This is the feel-good album of the summer – and boy do we need it!  It’s retro, it’s groovy. it’s a trip in a time-machine made out of dismantled and reassembled Moog synthesisers and bongos.

Do you remember  back in 1997 when Fat Boy Slim seemed like the best thing since sliced bread with chocolate spread? When he sampled Yvonne Elliman covering the Who and Led Zeppelin  to make this.   (My original draft said ‘the Clash and  Gene Krupa’ thank fuck for Google, that would’ve been embarrassing!)

Well, the Bongolian does much the same in that he makes Mod and post-modern dance music that has a rock backbeat and never gets boring like ‘repetitive beats’ do.  He takes the hearty groove of Deee-Lite, the burbling farty synth noises of the Moog (as used by Dave Greenfield in certain Stranglers classics), Hammond organ, vocoder and yer granny on bongos and comes up with this…

The Bongolian is one Nasser Bouzida from the band Big Boss Man.   I discovered his work when he also collaborated with Fay Hallam on the album Lost In Sound.  He occupies a strange unique, unfashionable place in  dance music where Fat Boy Slim and Bentley Rhythm Ace perhaps previously held sway. Dance music lead by syncopation of the drums and the groove and ever-changing sounds. Dance Music that is Fun… and dug by those of us who brought up on rock’n’roll perhaps.

The best thing about this album is that despite having an undeniable identity of its own, every single track is different to the one which precedes it. The titles are clues. (Goes for classic, track by track run-down, because I haven’t done one for a while…)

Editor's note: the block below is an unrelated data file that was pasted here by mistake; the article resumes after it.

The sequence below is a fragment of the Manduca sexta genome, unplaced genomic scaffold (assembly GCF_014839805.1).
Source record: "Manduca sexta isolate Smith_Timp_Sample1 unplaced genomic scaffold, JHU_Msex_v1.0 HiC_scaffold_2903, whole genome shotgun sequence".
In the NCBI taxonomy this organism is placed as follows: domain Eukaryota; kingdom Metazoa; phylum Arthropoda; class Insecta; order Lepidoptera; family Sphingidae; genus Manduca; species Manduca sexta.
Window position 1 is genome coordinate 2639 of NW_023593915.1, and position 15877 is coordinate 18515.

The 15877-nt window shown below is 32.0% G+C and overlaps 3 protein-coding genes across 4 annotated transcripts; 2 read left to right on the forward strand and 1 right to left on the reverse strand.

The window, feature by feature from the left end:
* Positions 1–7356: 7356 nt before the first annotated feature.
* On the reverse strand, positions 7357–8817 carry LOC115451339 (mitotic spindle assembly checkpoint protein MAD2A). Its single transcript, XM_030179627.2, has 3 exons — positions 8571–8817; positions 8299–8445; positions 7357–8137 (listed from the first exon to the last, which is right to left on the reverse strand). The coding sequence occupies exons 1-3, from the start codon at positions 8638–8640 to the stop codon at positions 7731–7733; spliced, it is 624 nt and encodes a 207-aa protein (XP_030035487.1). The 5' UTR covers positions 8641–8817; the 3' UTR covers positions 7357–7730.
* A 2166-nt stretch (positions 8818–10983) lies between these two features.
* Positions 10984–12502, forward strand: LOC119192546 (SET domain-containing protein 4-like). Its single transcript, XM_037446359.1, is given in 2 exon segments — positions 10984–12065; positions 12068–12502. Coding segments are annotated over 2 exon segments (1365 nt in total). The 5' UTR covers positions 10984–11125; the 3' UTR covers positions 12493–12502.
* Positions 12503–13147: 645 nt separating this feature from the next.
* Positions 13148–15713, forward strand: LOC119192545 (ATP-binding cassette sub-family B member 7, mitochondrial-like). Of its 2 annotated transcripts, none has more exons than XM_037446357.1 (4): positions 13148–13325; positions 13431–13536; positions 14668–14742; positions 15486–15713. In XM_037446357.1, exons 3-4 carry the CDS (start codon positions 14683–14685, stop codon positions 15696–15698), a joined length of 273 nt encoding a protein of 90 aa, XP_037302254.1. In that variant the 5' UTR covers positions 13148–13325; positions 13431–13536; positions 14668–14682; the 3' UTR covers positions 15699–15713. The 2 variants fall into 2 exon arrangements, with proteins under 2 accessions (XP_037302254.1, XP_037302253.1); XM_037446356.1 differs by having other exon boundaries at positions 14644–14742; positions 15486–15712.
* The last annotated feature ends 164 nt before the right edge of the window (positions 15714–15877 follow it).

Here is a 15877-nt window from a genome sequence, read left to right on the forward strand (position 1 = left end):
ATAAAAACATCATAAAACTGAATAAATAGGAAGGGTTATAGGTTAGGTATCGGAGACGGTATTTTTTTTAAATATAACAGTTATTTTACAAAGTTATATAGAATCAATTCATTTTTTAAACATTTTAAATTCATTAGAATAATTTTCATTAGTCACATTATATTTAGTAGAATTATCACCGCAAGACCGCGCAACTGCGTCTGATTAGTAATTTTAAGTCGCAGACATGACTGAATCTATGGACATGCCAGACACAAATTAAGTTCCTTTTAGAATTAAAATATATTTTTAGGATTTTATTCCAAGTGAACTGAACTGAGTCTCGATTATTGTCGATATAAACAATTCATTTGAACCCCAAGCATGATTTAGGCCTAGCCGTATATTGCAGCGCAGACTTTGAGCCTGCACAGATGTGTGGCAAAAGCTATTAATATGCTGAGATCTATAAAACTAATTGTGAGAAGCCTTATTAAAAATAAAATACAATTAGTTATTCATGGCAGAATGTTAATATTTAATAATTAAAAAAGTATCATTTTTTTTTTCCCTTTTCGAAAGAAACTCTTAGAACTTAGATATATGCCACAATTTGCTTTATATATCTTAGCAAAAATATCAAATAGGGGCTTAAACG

Octavius  – Some Roman style trumpets herald the stately arrival before vocoder-ed vocals, background toasting, moog and bongos gentley suck you in with a mid-tempo groove, before it goes a bit spy-theme-in-dub.

Googa Mama – is the most Fat-Boy Slim -a floor-filler with a touch of Austin Powers and Betty Boo. Knock-out.

Vacation in Westworld – Ennio Morricone goes Acid Jazz in space. Great bass and operatic vocal backing. Some beautiful big burbles of Moog before a Hammond interlude. This is a fine, fine piece of music. Four minutes fifty-two of perfection.

Jan Hammer of the Gods  – Gene Krupa meets Giorgio Moroder via Magic Fly and Jimmy Smith. I know it sounds strange, but its great.

Moog Maximus – Moody, cinematic, plaintive electric piano and phlanged synths to begin, before turning all Portishead play John Barry.  Hip-hop noir almost with a touch of Shangri-La’s melodrama.

B-Boy Toga Party  A bit Beastie Boys this one, at their most funky … have a listen.

Boudica Rides Again  – Widescreen operatic film-theme -classical bits and a very Dave Greenfield bit of Stranglersy moog. Starts with whip-cracks and ends with bongo’s and keys lifting off into space

Londinium Calling –  Squelchy synth on a straight forward Swinging Sixties type number – Booker T / Northern Soul.

Mr Woo  –   Return of the novelty female vocalist(s) – is it Shampoo?  More Better Living Through Chemistry type stuff really, on possibly the weakest track on a near perfect album.  Could’ve been trimmed by a minute.

Ritmo do Rio   – A Brazilian vibrophonic bongo-fest this one with great bass and light Hammond stabs with Moog squiggles used sparingly. Beat crazy.  Watch that beatnik go!

Kids Love Moogs  – Bizarre! Like a theme tune to a Kids TV programme from the 70’s.  The Double-Deckers on E?  the Blue Peter team get off they nut and go Go-Go dancing!??

Aries and Scorpio –  Like a Big Beat version of Add N to X  – a Thunderbirds in Dub remix !  Yeah baby, that good!

Well, if that hasn’t confused you, then nothing will.  It’s a wonderful album, which despite verging on novelty (mainly the video, song-titles and ‘ image’ – a touch of Deee-lite) is a serious yet ger-oovy set of tunes, marrying TV themes, 70’s weirdness like Space and the Rah-Band to Mod dance music -via Big Beat and Acid Jazz.

If there’s one album to dance away the post-Brexit blues, then this is it.

Buy the album hereOfficial website

All words by Ged Babey whose author profile is here.